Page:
Managing citizenship, security, and rights : regulating marriage migration in Europe and North America.
Queer/Migration: An Unruly Body of Scholarship
Most scholarship, policymaking, service provision, activism, and cultural work remain organized around the premise that migrants are heterosexuals (or on their way to becoming so) and queers are citizens (even though second-class ones). Where do queer migrants figure in these frameworks and activities? How do we conceptualize queer migration—which is at once a set of grounded processes involving heterogeneous social groups and a series of theoretical and social justice questions that implicate but extend beyond migration and sexuality strictly defined, and that refuse to attach to bodies in any strictly identitarian manner—in order to challenge and reconfigure the dominant frameworks? Queer migration scholarship, which has flourished since the 1990s, takes on these and other ambitious questions.
An unruly body of inquiry that is potentially vast in scope, queer migration scholarship participates in and contributes to wide-ranging debates that traverse multiple fields and disciplines. It has been fueled by the fact that international migration and related transnationalizing processes have transformed every facet of our social, cultural, economic, and political lives in recent decades. Sexuality scholarship has started to explore how "the age of migration" is centrally implicated in the construction, regulation, and reworking of sexual identities, communities, politics, and cultures. At the same time, migration scholarship, which addresses immigration, emigration, transnationalism, diaspora, refugees, and asylum seekers, has begun to theorize how sexuality constitutes a "dense transfer point for relations of power" that structure all aspects of international migration.3 Queer migration scholarship, which explores the multiple conjunctions between sexuality and migration, has drawn from and enriched these bodies of research—as well as feminist, racial, ethnic, postcolonial, public health, and globalization studies, among other fields.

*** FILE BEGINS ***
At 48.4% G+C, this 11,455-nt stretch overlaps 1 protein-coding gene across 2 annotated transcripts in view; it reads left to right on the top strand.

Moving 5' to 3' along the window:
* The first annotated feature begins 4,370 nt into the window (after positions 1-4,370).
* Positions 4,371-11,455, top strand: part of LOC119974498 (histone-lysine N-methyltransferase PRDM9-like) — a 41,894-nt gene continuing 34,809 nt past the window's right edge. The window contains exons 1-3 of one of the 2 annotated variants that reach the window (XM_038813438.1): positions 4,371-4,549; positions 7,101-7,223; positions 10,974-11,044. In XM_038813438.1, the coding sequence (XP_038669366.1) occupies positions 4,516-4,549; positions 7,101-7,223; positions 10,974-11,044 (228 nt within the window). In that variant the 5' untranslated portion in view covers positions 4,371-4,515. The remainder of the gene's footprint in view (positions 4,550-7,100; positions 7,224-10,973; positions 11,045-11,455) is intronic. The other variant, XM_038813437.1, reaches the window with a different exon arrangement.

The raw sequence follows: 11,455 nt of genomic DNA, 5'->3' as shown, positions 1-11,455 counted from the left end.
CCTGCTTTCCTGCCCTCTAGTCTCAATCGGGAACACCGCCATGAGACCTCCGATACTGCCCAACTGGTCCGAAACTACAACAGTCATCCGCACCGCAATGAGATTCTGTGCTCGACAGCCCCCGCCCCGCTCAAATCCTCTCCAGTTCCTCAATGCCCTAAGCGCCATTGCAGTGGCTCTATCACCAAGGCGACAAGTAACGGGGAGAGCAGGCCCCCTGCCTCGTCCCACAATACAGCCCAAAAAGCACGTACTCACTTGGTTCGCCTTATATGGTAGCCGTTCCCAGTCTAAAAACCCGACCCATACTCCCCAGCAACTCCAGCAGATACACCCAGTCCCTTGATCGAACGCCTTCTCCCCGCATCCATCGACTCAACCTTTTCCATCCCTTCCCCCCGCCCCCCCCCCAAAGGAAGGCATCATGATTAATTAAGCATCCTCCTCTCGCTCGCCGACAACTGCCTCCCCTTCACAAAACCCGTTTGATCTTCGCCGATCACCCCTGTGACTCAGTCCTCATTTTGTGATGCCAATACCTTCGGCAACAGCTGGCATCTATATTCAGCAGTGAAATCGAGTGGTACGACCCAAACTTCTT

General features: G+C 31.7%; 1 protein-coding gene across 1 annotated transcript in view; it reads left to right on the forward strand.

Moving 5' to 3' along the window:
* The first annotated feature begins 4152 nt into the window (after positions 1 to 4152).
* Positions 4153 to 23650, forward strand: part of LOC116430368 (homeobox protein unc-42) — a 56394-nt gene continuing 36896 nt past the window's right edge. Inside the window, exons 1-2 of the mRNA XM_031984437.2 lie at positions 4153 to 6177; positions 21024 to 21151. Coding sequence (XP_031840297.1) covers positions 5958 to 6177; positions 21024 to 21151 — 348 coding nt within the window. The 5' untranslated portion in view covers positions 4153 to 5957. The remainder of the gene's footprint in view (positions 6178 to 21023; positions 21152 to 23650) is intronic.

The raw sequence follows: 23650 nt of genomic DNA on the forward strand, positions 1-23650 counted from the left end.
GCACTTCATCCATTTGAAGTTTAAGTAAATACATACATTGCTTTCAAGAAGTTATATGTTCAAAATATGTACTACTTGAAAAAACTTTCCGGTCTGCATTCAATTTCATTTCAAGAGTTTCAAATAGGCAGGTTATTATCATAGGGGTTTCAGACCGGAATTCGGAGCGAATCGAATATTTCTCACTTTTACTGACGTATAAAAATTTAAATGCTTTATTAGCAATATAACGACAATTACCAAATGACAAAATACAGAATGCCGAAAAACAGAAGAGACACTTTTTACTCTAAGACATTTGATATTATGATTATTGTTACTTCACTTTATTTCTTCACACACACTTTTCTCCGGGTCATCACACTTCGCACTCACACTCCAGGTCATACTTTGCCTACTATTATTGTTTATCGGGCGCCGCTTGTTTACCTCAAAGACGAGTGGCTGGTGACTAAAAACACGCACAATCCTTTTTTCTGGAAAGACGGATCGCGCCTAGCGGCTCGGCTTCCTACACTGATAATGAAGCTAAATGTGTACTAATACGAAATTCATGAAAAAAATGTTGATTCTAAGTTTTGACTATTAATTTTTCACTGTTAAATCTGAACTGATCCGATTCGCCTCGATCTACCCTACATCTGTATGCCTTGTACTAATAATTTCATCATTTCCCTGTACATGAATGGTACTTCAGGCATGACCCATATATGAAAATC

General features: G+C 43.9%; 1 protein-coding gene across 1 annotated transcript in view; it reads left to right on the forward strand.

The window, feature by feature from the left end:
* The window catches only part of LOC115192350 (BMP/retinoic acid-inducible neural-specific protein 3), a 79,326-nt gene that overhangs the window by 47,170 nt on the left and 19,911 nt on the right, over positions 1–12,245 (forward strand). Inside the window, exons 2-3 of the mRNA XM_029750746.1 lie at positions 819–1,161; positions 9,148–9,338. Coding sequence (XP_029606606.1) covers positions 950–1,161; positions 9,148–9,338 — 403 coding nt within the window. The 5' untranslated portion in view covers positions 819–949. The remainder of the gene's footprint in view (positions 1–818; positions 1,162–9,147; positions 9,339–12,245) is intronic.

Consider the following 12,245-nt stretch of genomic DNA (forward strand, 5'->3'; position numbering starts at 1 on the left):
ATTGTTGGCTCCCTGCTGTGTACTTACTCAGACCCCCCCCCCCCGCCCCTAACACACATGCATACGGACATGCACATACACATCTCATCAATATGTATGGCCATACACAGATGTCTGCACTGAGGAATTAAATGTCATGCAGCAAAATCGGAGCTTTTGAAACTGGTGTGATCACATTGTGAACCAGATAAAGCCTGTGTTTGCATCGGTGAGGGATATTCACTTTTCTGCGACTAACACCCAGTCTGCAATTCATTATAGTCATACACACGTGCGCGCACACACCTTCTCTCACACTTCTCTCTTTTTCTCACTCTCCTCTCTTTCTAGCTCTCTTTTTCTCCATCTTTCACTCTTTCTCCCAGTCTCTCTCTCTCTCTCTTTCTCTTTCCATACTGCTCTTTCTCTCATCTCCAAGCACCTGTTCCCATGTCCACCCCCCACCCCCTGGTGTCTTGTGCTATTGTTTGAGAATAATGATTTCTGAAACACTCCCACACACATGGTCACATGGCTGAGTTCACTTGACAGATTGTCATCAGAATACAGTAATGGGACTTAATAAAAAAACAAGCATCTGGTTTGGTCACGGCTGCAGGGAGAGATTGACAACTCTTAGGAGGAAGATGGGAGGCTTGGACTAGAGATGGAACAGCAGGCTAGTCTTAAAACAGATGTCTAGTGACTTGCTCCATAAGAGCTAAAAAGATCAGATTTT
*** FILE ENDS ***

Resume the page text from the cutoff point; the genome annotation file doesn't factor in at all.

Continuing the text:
- Eithne Luibhéid. “Queer/Migration: An Unruly Body of Scholarship,” GLQ (special issue on “Queer/Migration”) Vol. 14, Nos. 2-3 (April 2008), pp.169-190.